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Why scheme members are key

Peter Scales is retiring as chief executive of the £3.5bn (€5bn) London Pensions Fund Authority (LPFA) and will leave the post at the end of the year. George Coats asks the questions

What was your first full-time job – do you remember what you were paid at the time?
I left school at 16 with a string of ‘O’ levels having failed to find an ‘A’ level course that suited the school – so much for client needs! In 1965, the choices were varied and I chose local government, my father’s occupation, as it offered a chance of professional qualifications and CIPFA became my route. Living in outer London, a job in the centre paid best and I started my career in the Greater London Council (GLC) finance department, a career that was to last for over 20 years. My first job was as a clerical officer in the borrowing and investments division, working on the investment records for the superannuation fund. Given the status of this role, readers will not be surprised to learn I was paid the princely sum of £500 a year.

What was the best piece of advice that anyone gave you career wise and did you take it?
I guess the best piece of advice was “don’t talk to the press”, but I foolishly ignored that! I’ve received so much good advice over the years that it is hard to pinpoint the best, let alone something that paid off. But I recall in mid-career, a sentiment from my then finance director along the lines of “clear up as you go and always look for the next challenge”. This was sound advice and I have tried to follow these principles throughout my career.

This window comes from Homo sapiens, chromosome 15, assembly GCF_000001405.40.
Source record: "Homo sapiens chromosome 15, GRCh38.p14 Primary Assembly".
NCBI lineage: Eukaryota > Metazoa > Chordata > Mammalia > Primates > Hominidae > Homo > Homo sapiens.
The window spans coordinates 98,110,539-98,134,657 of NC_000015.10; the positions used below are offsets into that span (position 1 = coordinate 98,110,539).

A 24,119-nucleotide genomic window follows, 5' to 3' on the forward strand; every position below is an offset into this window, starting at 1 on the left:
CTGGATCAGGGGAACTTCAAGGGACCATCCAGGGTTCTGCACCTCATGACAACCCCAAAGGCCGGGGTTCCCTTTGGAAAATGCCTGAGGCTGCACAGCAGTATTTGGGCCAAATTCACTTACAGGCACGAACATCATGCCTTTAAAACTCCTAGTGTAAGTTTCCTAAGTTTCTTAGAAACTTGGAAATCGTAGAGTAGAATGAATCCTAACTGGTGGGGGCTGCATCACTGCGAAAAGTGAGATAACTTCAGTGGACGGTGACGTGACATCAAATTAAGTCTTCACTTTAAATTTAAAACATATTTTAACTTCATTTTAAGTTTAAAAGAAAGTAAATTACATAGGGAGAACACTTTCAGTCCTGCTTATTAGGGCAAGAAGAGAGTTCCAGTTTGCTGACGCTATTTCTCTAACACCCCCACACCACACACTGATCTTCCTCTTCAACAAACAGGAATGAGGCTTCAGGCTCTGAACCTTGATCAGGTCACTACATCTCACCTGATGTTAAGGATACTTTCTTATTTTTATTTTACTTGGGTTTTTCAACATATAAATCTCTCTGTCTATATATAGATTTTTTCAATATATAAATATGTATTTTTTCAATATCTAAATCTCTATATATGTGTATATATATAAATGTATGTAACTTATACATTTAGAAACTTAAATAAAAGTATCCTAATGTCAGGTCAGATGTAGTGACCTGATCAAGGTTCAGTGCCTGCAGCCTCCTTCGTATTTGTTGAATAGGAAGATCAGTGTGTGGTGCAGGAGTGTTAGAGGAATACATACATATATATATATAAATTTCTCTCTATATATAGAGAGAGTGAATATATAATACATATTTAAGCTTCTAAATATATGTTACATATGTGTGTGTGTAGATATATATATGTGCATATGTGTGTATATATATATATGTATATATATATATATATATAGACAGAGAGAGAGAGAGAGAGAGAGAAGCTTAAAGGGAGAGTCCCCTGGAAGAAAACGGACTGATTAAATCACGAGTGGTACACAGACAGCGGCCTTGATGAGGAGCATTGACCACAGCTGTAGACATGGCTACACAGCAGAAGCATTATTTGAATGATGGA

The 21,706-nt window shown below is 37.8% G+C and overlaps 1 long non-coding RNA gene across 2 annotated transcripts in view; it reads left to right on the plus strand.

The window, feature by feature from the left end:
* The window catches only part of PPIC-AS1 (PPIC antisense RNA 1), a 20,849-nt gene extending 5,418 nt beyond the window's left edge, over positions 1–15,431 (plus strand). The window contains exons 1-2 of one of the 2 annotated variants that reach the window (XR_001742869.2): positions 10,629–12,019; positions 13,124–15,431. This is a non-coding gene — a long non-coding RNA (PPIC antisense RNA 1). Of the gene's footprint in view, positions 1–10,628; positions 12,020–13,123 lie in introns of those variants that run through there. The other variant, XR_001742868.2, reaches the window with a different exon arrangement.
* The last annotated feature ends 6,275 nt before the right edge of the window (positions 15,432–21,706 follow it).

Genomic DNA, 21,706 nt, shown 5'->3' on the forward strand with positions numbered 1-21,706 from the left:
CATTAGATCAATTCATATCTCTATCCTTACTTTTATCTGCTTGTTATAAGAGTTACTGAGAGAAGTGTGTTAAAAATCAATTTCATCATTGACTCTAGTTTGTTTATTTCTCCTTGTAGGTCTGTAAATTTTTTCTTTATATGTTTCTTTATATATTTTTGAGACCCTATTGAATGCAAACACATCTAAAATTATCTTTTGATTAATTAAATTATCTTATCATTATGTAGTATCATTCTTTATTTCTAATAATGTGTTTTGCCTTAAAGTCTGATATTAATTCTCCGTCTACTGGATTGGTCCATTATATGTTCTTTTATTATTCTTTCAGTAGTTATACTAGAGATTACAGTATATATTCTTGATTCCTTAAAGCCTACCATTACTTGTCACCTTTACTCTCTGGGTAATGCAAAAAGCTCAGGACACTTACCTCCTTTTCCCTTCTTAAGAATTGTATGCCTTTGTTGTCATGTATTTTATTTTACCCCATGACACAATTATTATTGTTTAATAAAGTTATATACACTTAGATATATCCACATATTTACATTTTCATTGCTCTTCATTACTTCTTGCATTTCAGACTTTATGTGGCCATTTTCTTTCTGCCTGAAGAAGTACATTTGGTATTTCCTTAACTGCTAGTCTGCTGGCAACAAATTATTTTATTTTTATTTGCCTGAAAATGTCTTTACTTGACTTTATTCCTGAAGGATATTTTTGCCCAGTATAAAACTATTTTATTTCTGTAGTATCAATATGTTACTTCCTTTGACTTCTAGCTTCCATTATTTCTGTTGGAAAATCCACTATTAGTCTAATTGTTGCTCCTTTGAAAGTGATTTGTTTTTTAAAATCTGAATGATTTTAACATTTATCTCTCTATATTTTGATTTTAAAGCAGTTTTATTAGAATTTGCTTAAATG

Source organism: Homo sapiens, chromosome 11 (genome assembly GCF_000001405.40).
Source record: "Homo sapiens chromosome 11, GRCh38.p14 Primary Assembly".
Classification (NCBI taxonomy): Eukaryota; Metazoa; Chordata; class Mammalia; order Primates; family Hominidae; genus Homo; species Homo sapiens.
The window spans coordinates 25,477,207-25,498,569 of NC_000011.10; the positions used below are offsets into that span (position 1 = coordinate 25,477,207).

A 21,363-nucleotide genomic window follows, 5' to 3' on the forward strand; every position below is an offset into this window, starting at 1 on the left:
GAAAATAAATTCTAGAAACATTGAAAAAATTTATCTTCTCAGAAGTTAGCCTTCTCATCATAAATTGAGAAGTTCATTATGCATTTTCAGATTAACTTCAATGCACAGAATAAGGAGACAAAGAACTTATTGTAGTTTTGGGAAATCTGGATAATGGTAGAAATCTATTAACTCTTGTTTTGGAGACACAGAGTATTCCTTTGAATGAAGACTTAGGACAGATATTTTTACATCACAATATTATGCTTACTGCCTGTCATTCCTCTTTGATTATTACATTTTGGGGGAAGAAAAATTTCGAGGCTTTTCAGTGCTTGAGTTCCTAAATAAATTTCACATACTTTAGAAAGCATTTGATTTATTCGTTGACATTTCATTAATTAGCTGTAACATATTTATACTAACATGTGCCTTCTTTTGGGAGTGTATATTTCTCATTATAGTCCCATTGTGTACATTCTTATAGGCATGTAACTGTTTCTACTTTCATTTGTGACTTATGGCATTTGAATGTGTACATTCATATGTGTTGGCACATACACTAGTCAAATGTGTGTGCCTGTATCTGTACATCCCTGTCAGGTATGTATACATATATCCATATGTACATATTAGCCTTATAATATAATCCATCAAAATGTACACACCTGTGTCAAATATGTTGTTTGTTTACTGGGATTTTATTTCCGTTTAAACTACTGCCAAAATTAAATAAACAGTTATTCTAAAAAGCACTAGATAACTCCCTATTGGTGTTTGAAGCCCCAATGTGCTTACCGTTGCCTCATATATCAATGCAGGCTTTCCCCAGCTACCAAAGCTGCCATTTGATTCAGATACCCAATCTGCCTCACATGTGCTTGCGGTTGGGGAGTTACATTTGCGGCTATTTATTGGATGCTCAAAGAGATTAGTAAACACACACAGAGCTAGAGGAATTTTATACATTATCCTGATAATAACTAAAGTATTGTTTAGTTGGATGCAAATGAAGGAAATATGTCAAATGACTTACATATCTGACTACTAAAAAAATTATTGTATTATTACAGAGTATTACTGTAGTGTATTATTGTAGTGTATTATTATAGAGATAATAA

How did a nice person like
you become involved in a pensions career?
Who says I’m a nice person? And I believe there are a lot of nice people in the pensions industry. One thing I shall miss when I retire is the friendship I have enjoyed from many colleagues.
Sorry, back to the question. That early start in investments was soon replaced by a career in finance and accountancy. It was not until 1989 that I came back to the world of pensions. At that time, a new role offered not only an exciting challenge but a lifeboat away from a sinking organisation. Needless to say, I have found the financial side of pensions and investment in the public sector to be most satisfying and an area I have not sought to leave.